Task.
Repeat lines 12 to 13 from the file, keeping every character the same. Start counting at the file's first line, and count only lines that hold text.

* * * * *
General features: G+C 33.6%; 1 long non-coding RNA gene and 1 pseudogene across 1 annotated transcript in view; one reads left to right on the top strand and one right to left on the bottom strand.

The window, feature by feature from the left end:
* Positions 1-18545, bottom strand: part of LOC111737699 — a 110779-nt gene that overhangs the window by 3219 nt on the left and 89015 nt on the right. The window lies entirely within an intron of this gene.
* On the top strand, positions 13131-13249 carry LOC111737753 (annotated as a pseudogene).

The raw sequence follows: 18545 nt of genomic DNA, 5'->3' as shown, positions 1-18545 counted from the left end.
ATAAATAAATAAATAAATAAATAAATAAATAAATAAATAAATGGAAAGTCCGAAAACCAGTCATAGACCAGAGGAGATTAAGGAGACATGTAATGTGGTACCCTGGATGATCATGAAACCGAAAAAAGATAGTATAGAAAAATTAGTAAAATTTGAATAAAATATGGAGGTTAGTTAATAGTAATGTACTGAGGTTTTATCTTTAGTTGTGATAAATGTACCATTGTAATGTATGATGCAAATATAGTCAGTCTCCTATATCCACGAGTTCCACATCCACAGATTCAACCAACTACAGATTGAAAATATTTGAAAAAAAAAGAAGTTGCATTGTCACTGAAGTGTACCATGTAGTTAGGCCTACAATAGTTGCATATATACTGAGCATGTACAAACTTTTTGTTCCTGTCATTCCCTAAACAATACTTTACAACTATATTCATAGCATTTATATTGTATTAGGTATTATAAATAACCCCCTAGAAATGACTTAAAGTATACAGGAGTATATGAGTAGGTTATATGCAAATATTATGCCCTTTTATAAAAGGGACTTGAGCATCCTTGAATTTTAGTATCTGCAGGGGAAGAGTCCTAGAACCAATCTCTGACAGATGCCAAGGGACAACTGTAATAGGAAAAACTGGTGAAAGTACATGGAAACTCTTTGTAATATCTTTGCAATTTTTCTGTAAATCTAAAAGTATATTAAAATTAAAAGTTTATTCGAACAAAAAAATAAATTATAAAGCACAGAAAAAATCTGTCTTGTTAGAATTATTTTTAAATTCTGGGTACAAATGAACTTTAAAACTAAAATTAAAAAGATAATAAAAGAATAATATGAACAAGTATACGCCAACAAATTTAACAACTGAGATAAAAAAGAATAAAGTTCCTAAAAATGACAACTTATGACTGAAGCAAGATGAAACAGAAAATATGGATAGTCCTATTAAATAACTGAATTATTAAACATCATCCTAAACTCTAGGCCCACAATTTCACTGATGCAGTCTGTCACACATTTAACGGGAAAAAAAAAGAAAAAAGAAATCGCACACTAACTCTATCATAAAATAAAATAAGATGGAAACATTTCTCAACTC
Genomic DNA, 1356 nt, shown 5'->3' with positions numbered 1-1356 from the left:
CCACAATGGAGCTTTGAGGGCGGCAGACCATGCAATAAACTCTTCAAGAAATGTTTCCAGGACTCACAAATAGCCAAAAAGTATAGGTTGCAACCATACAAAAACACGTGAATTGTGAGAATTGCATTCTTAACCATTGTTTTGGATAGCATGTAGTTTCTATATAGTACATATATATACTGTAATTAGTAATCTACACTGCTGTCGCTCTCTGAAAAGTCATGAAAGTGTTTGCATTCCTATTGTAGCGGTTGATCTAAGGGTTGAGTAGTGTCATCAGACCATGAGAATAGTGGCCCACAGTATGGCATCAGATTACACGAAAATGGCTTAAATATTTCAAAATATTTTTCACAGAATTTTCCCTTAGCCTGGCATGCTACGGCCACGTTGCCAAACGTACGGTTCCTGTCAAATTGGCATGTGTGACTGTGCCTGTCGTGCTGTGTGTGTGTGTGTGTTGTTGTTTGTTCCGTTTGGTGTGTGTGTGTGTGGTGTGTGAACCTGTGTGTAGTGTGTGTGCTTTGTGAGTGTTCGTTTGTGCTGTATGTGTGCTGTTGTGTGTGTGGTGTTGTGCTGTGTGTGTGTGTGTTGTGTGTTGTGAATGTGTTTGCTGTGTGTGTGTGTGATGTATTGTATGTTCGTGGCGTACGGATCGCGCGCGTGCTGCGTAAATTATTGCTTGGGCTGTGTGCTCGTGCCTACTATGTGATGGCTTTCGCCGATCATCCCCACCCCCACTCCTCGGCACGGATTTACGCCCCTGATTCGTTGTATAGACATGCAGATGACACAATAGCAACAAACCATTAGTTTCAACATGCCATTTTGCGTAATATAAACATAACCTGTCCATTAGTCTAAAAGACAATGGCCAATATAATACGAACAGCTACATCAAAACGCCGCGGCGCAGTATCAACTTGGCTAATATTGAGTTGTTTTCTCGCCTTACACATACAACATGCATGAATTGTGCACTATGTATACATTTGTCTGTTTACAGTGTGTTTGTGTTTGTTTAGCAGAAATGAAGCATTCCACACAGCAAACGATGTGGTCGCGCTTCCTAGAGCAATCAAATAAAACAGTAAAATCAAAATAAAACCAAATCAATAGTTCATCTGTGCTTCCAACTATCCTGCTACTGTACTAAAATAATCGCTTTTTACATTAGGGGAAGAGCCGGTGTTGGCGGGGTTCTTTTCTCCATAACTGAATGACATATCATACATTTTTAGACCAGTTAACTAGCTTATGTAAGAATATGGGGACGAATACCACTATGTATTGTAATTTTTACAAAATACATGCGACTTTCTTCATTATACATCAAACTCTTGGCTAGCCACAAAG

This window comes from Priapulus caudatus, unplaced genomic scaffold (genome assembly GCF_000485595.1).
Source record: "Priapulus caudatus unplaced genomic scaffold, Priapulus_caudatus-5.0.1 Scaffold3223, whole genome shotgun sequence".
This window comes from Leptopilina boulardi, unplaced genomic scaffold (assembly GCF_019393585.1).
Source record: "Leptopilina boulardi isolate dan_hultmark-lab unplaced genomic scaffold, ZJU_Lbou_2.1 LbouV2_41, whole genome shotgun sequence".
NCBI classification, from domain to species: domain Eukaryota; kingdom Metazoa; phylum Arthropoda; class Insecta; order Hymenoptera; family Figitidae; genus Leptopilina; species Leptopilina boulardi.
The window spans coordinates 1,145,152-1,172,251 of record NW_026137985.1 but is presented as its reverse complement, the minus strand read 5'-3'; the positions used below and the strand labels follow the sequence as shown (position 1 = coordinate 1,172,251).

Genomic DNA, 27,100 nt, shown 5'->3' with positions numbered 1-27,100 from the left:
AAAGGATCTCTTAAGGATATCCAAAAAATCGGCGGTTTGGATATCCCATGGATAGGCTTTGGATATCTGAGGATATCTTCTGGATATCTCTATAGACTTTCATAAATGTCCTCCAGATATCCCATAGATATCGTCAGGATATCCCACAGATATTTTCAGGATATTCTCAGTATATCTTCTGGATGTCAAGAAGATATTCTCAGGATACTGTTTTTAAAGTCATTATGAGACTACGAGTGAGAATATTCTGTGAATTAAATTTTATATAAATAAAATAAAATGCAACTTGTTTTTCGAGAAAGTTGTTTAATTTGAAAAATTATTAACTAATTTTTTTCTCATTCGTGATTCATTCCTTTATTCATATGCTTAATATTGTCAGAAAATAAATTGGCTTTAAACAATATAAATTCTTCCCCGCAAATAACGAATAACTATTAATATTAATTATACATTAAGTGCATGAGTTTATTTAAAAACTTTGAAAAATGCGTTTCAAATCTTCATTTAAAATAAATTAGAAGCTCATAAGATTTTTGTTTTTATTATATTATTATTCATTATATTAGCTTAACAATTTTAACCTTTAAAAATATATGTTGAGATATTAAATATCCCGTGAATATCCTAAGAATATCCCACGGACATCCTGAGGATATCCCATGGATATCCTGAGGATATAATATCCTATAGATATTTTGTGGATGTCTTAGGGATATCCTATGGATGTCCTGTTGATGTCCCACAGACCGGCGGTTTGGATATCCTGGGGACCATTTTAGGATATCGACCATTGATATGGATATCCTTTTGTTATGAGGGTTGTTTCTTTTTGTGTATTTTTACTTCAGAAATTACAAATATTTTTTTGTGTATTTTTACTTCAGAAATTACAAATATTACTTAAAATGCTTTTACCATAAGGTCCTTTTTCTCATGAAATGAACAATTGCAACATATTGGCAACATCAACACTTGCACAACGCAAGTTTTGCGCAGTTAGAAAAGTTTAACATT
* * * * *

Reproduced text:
Source record: "Leptopilina boulardi isolate dan_hultmark-lab unplaced genomic scaffold, ZJU_Lbou_2.1 LbouV2_41, whole genome shotgun sequence".
NCBI classification, from domain to species: domain Eukaryota; kingdom Metazoa; phylum Arthropoda; class Insecta; order Hymenoptera; family Figitidae; genus Leptopilina; species Leptopilina boulardi.